Steps from a busy Pink Line stop in Pilsen, it is difficult to differentiate between discarded gallery opening flyers, crumpled McDonalds wrappers, and plastic bags floating above the sidewalk. This collection of litter, however, is not exactly trash. Each apparent piece of junk is part of While All Such Things End, the first exhibit in the WASTE series of “transitory” galleries.
This gallery sits in an alleyway between an abandoned building and an open lot filled with broken down cars. It is cut off from the busy street by a brick wall, but trash from the sidewalk still finds its way to the long walk between the entrance of the alley and the gallery itself.Â The broken Fisher-Price farmhouse lying near the mouth of the alleyway could be part of the gallery, but might just be an abandoned toy–safer to step over it, just in case.
Three sheets of plywood lean against the wall of the abandoned building like canvases hung on a wall. One is decorated with painted bits of wood. A grimy Furby doll and a television remote are affixed to another, and the bed of a car seat leans against the third. A piece of chain-link fence is attached to a boarded up window with strips of bright fabric. The design colorfully mimics the shattered glass of the broken windows stories above the exhibit. Palm-sized blue semicircles cut from two-by-fours are arranged along window ledges, pointing up at the vast blue and grey ceiling created by the Pink Line train tracks and sky. Meanwhile, colorful bits of wood are crammed into the spaces between bricks.
The curators of WASTE, artist Kyle and Shannon Schlie, explain that all the materials for the exhibit were found on-site, most from a large dumpster that sits in the center of the gallery space. “We didn’t use any tools,” Kyle Schlie says. “We just came to it, used our hands, and arranged it.”
The process of installing this first gallery started about a week before the opening on May 6. Kyle liked the idea of a gallery set up in a “forgotten, off-the-map, marginal space.” Making and showcasing art in a space like the alleyway cuts out the financing needed for a typical art show, and is a subtle way of calling attention to the space, pointing out the beauty of what’s already there.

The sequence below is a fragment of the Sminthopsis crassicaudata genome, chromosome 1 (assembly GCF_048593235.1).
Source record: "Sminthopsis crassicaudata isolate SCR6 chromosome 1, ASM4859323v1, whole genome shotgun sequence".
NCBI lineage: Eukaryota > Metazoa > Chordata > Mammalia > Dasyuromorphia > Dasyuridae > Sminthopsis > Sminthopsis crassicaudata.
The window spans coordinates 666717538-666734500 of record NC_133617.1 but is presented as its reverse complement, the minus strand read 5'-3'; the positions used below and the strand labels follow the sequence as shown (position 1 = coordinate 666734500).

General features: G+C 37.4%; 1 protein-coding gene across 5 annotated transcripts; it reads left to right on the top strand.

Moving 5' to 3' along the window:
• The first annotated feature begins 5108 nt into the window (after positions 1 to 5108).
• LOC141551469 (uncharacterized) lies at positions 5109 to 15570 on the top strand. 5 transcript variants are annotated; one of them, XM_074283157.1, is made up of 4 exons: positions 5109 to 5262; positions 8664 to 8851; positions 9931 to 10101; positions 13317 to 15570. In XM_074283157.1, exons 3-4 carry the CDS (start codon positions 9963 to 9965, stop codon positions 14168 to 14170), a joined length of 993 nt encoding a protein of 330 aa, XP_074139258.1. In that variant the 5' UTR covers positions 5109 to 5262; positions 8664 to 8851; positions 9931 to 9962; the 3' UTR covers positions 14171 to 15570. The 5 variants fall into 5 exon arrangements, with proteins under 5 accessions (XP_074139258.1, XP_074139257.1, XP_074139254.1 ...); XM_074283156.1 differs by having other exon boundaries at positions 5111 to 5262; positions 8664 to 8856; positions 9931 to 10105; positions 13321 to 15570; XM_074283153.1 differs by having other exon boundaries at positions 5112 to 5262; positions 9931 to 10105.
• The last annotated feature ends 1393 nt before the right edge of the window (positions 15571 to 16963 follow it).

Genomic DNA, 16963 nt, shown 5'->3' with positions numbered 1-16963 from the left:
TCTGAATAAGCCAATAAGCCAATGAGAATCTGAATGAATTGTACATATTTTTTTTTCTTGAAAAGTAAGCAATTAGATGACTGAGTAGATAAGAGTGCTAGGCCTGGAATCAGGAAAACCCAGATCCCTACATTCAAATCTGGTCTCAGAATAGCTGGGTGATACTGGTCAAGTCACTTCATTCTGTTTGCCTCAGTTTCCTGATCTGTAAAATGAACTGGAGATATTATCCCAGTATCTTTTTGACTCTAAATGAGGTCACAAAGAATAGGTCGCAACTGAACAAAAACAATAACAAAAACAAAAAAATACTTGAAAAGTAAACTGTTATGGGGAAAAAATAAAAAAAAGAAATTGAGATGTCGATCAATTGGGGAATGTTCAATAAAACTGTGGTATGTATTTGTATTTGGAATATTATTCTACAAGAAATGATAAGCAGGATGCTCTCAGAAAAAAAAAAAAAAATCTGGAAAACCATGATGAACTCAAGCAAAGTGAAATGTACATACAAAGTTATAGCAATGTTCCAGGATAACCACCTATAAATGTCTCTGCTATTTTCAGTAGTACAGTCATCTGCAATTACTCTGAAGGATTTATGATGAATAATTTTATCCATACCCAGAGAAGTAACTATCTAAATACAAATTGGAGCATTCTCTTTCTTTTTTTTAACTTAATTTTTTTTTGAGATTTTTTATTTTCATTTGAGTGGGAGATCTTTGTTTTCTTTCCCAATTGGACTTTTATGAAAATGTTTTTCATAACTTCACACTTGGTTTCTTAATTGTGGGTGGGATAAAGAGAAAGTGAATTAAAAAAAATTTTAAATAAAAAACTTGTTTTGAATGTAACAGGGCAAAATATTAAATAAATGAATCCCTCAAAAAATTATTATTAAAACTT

He and Shannon don’t spend time analyzing the materials or their arrangement before they begin assembling what they found in the dumpster. This explains why it’s hard to tell if the pop bottles littering the ground are part of the exhibit or overflow from the dumpster, which is still half-full of trash. Other pieces–like a notebook tacked to a boarded up window containing notes about Pangaea–seem to be in dialogue with the idea of making the alleyway into a coherent whole. Or perhaps it’s an indictment of modern art.
“Every show can be different,” Schlie says. The pair wants the gallery to become a community space, something that people will stumble upon accidentally or find by looking for it. Schlie wanted WASTE to attract people who “aren’t interested in going to a gallery.”
While All Such Things End is also vulnerable to external involvement–a graffiti tag added on by a fellow artist, for example. The pieces might even be mistaken for actual waste and removed or rearranged by the people who stumble upon the gallery. The artists themselves will come back and rearrange the space from time to time, but they’re not planning on ever uninstalling the work. In fact, they hope that those who do find their way to the exhibit will interact with what they’ve already arranged, either deconstructing it or building on what’s there. “We’re interested in what happens to it when we let it go,” Schlie says. The men who have been working in the building have already moved pieces of the exhibit around, even before the space was formally opened last Friday.
As future WASTE galleries make their way across the South Side, transforming alleyways and vacant lots, the quiet conversation between trash and treasure in these spaces will become art, as loud as the roar of the train over this first gallery. These future galleries will have no set location. Go find them.